But we lose a great deal when we attempt to reduce the complexity in this way.  Human beings are far more complex that homo politicus, homo economicus, legalis homohomo medialis. But rather than focusing on human beings, we can think of different kinds of communication that society produces—political communication, economic communication, legal communication, mass media communication, scientific communication, etc. Society produces and reproducing all of these kinds of communication, and more—and no single communication system can steer or dominate global society.

The term legalis homo seems very obscure, but it was not so uncommon in the 18th century. This Google Books Ngram indicates that homo economicus has been the most commonly used of these three terms since 1950.


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Ego, alter, and black boxes

The concepts of ego and alter should leave open whether they concern psychic or social systems . . . (Social Systems, p. 106)

When Luhmann refers to ego and alter, as in discussions of double contingency, it is easy to assume that he means psychic systems as in interaction systems of two people. But ego and alter also refer to other kinds of social systems, including function systems and organizations. So in the structural coupling or irritation (perturbation, resonance) between economy and politics, these systems can be considered ego and alter. The communication events that occur within each system are doubly contingent. In other words, these two function systems are “black boxes” to each other, just as two psychic systems are black boxed to each other. The economy cannot know what is happening in the political system, and vice-versa, just as one person cannot know what another person is thinking or feeling. Each system just makes guesses about what is going on in the other system.

Earlier in Social Systems, Luhmann writes,

The social dimension concerns what one at any time accepts as like oneself, as “alter ego” . . . (80)

All one system can do is assume that another system is like itself. So I assume that a person sitting next to me on a park bench can see and hear what I am seeing and hearing. I assume that we are perceiving the same world, even though we are not. Thus we can communicate even though we do not perceive the same world.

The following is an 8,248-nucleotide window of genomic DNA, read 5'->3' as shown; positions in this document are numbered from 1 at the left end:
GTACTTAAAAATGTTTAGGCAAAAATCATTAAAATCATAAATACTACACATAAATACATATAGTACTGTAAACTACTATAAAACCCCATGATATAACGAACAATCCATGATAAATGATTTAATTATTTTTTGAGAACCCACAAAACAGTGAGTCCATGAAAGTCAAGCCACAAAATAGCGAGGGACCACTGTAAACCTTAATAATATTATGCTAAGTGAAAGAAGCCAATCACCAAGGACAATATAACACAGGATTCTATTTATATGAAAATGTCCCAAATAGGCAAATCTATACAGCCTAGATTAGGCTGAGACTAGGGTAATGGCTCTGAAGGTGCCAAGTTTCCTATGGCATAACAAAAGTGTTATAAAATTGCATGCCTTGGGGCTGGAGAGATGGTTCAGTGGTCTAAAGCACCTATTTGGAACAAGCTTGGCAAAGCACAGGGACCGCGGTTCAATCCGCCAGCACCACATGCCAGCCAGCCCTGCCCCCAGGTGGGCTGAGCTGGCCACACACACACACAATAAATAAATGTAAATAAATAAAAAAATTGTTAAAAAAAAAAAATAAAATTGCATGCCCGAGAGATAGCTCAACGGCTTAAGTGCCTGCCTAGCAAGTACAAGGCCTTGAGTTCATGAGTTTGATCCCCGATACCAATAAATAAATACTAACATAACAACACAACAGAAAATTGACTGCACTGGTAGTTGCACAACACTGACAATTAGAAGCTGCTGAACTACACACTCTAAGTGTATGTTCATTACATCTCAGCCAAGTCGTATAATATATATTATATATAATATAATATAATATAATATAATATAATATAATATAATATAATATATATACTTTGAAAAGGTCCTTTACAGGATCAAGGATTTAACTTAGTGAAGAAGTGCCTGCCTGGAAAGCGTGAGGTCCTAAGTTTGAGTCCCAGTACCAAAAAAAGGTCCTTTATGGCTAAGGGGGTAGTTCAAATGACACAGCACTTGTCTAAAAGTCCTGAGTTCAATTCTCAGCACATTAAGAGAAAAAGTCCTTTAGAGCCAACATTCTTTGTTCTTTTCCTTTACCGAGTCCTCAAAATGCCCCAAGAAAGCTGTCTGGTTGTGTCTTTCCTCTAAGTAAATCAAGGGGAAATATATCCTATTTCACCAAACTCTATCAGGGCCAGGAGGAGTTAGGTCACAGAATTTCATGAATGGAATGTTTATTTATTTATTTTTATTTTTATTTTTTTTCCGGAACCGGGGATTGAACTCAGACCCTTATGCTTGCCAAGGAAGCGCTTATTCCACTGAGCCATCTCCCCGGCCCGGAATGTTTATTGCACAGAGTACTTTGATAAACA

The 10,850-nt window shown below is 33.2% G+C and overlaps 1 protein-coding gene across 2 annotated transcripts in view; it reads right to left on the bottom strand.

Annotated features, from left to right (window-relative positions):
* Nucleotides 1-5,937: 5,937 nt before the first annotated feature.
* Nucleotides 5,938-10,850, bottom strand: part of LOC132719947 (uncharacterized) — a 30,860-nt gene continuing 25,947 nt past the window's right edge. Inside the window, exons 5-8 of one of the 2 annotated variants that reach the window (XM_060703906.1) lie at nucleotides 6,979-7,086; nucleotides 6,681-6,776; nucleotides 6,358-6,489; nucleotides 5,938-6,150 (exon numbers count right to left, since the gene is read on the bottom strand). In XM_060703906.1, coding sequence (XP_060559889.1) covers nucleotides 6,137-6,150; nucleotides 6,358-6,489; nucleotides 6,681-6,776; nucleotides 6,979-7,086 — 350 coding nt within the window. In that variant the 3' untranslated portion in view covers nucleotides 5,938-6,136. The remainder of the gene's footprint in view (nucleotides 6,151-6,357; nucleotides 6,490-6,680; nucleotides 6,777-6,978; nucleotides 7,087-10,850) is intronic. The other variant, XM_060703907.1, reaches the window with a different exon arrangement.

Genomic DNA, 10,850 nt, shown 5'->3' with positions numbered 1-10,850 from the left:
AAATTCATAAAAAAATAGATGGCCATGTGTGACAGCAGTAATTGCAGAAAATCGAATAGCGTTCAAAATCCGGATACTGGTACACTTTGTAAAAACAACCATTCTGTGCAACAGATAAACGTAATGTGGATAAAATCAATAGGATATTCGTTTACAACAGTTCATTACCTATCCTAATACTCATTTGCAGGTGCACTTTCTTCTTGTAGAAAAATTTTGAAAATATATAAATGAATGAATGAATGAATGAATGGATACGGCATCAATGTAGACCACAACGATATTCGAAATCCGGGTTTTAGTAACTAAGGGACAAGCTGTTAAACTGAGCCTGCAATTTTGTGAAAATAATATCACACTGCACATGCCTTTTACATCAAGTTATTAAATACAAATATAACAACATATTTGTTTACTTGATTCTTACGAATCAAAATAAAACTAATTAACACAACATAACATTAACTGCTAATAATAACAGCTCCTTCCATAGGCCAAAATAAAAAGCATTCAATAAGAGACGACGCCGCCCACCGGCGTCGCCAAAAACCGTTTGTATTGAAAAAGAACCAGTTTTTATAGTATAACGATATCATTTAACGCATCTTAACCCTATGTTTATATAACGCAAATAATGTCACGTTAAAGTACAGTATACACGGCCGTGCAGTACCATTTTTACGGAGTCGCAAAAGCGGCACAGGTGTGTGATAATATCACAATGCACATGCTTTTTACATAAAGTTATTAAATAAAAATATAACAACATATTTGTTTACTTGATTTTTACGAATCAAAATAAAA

In an interaction system, such as a conversation between two people, the system (not each psychic system separately) selects meanings from a horizon of possible meanings. Each communicative event, which passes away in the same moment is emerges, must serve as the premise for the next event if the system is to continue its autopoiesis.

The ego-alter concept can be confusing, however, because two psychic system can come together, so to speak, to produce an interaction system. A new system emerges as communication. This might lead to the conclusion that a third system, the interaction system, emerges between the two psychic systems and that the two psychic systems somehow share this interaction system.

But if two function systems, such as politics and economy, mutually irritate each other, a third system does not emerge between the two because that would require a mixture of codes. But in an interaction system, a new system does not exactly emerge between two psychic systems either. The interaction system exists in the environment of the psychic systems, and each psychic system has its own (unshared) environment. Any change that occurs in the thinking or feeling of a psychic system during communication only happens in that psychic system, not in the interaction system (because interactions systems do not think or feel; they communicate). Similarly, any change that occurs in the economy or the political system occurs only within the respective systems, not somewhere in-between the two systems. There is nothing shared or experienced in common between the two systems.